MUNICH—After multiple cancellations amidst the first years of the pandemic, Bürgermeister Dieter Reiter opened the 187th Oktoberfest on Saturday with the exclamation “O’zapft is” (“it’s tapped”) after tapping the first keg with three knocks of a mallet.
The opening was heralded by a 12-gun salute and, as tradition demands, the Bürgermeister handed the first Maß – literally a measure but also a liter – of beer to Bavarian Ministerpräsident Markus Söder.
Prior to this year, the most recent Oktoberfest took place in 2019.
On Sunday, some 9,000 people – almost all wearing Trachten, traditional clothing that originated in the Alpine regions of Austria and Bavaria that include Lederhosen for men and Dirndl for women, marched in the Trachten- und Schützenzug parade from the Maximilianstraße in the City Center to the Theresienwiese, the site of the Oktoberfest.
The procession was led by the Münchner Kindl, the symbol of the city. The procession continued with the Bürgermeister followed by horse-drawn carriages and floats from the city’s brewers whose wares are available at the Theresienwiese, also referred to as the Wies’n.
On Saturday, attendees lined up for several hours prior to the 9 a.m. opening of the Wies’n, and over a million visitors are expected to partake in the festivities.
The Wies’n is replete with rides and attractions. They are operated by six breweries, Augustiner-Bräu, Hacker-Pschorr Bräu, Löwenbräu, Paulaner, Spatenbräu, and Staatliches Höfbräu-München. Traditional Bavarian music is performed by bands hired by the individual breweries.
Only the six breweries make Oktoberfest beer, which is also available throughout the city and for export. The cost of a Maß this year is expected to be €12.60 to €13.80, an average 16% increase over the price sin 2019. Only beer made within the city limits and conforming to the Reinheitsgebot or Purity Law of 1516 can be served at the Oktoberfest.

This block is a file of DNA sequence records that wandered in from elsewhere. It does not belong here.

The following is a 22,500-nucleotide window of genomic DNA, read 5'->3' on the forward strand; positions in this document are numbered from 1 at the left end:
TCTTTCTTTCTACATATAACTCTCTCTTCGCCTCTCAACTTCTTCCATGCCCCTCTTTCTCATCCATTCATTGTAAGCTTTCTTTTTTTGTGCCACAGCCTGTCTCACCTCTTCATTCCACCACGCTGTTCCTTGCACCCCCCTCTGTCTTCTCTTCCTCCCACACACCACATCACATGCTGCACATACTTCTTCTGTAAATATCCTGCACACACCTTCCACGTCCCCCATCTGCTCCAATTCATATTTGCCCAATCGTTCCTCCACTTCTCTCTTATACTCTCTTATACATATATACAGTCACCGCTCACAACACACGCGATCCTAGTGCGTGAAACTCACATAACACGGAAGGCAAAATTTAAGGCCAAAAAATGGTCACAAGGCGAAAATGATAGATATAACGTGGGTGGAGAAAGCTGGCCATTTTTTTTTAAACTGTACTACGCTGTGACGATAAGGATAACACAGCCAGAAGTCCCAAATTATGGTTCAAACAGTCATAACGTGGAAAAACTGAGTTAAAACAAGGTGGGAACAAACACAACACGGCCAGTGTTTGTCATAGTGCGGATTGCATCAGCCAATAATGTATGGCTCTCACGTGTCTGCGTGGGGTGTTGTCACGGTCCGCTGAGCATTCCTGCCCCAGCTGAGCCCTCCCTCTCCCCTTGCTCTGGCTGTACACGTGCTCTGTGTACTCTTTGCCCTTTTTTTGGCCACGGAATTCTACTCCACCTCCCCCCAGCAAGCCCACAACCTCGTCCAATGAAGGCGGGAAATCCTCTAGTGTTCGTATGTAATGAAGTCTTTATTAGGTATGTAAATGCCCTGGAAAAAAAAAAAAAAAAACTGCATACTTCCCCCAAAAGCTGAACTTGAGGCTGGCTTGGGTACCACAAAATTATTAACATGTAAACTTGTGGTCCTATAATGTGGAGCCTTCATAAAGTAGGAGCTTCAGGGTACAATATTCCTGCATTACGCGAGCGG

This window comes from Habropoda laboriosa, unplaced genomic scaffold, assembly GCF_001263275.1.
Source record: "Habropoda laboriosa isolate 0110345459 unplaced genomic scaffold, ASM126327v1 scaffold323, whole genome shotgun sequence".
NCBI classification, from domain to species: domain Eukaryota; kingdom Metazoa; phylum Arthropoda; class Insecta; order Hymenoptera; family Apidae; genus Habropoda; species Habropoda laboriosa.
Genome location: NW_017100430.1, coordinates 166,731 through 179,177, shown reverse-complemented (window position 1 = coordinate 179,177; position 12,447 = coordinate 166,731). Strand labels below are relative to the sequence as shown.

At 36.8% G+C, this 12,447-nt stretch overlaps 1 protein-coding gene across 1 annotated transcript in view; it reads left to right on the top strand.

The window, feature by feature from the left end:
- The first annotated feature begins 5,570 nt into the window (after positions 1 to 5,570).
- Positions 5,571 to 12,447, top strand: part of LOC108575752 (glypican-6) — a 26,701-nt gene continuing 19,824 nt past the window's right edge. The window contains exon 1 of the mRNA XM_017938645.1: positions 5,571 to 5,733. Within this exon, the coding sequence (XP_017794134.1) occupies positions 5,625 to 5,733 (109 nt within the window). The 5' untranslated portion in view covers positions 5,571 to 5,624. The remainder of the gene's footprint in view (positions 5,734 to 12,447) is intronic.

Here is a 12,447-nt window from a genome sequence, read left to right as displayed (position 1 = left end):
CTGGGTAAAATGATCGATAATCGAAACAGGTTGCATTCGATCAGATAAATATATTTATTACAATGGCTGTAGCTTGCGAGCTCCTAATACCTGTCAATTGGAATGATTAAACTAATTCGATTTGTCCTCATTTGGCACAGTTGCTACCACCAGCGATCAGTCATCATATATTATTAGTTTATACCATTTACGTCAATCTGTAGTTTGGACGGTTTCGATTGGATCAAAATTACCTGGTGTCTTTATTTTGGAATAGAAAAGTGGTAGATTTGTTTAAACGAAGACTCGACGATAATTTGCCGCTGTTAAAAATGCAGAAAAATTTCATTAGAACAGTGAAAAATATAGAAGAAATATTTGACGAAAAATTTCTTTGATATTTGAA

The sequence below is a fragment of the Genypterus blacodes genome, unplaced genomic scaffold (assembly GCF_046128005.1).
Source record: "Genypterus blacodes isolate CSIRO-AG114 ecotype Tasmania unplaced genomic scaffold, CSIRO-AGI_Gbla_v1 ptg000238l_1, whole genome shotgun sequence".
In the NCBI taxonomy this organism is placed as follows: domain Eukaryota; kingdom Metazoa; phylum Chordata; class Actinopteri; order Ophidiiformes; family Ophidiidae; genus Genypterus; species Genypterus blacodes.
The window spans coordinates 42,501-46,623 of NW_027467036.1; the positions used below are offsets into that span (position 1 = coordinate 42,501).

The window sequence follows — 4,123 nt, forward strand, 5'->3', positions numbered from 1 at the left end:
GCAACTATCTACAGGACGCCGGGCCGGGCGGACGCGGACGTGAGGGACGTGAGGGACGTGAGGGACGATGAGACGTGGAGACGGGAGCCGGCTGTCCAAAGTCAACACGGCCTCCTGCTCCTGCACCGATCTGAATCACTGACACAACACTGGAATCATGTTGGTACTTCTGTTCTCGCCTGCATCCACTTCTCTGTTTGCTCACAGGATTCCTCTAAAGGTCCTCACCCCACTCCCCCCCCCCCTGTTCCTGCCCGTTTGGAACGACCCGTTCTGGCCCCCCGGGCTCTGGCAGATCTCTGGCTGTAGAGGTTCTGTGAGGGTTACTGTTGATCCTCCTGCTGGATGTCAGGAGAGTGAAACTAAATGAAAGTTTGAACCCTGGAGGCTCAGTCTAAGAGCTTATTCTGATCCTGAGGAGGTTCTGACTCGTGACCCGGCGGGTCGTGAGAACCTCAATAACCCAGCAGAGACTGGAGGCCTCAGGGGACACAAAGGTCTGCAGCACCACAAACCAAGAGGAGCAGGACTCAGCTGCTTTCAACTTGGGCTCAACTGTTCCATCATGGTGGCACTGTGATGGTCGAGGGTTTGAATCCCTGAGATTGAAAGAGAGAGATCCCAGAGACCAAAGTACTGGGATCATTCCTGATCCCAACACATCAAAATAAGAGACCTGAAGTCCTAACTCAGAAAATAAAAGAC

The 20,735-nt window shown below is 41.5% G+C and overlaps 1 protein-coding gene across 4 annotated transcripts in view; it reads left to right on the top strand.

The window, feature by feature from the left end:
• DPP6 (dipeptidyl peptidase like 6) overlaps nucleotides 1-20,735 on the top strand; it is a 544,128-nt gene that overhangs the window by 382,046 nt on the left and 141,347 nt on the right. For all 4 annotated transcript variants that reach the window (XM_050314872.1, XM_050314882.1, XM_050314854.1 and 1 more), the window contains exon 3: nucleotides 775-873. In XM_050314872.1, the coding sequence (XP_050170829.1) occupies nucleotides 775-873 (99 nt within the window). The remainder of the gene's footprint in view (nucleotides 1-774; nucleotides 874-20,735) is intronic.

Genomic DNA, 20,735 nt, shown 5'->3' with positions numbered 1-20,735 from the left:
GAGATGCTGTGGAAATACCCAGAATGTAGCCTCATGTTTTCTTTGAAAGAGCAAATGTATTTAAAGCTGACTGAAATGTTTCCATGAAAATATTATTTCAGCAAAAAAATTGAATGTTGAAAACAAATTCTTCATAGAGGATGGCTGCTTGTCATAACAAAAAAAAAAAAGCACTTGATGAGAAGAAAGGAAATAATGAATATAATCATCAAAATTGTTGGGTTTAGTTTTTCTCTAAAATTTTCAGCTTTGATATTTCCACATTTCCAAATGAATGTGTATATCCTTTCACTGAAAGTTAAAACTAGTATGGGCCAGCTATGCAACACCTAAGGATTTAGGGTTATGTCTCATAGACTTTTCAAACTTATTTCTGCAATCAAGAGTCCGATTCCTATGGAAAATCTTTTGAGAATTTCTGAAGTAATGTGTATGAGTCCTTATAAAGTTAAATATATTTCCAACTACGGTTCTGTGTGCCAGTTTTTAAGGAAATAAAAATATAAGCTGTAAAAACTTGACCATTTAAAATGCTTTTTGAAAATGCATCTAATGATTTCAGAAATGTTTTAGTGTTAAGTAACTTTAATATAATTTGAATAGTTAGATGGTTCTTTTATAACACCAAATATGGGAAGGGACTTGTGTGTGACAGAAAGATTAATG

The world famous event, which celebrates Bavarian beer and culture, will continue until October 3.
The city of Munich expects over six million visitors during Oktoberfest. Meanwhile, tents will serve nearly seven million Maß of beer to attendees, many dressed in traditional Bavarian Trachten.
Oktoberfest has its origins with the celebration of the marriage of King Ludwig I of Bavaria and Princess Therese on October 12, 1810. To take advantage of better weather, the festival now starts in September and continues into the first week in October.
As always, visitors will enjoy a selection of traditional Bavarian food including Hendl (chicken), Würstl (sausages), Brezn (pretzels), Steckerlfisch (grilled fish on a stick), Knödel (dumpling), and specialties including Obatzda (a spiced cheese spread) and Weißwurst (veal sausage).
Oktoberfest takes place at the Theresienwiese, which is easily accessible by the U-Bahn (metro) U-4 or U-5 directly to the Wies’n, via the U-3 or U-6 to Goetheplatz or Poccisstraße, which is a ten-minute walk to the Wies’n, or via any S-Bahn (surface rail) to the Hackerbrücke stop, which is also a ten-minute walk from the festivities.
Christian Stampfer contributed reporting to this story.
(Photo: Accura Media Group)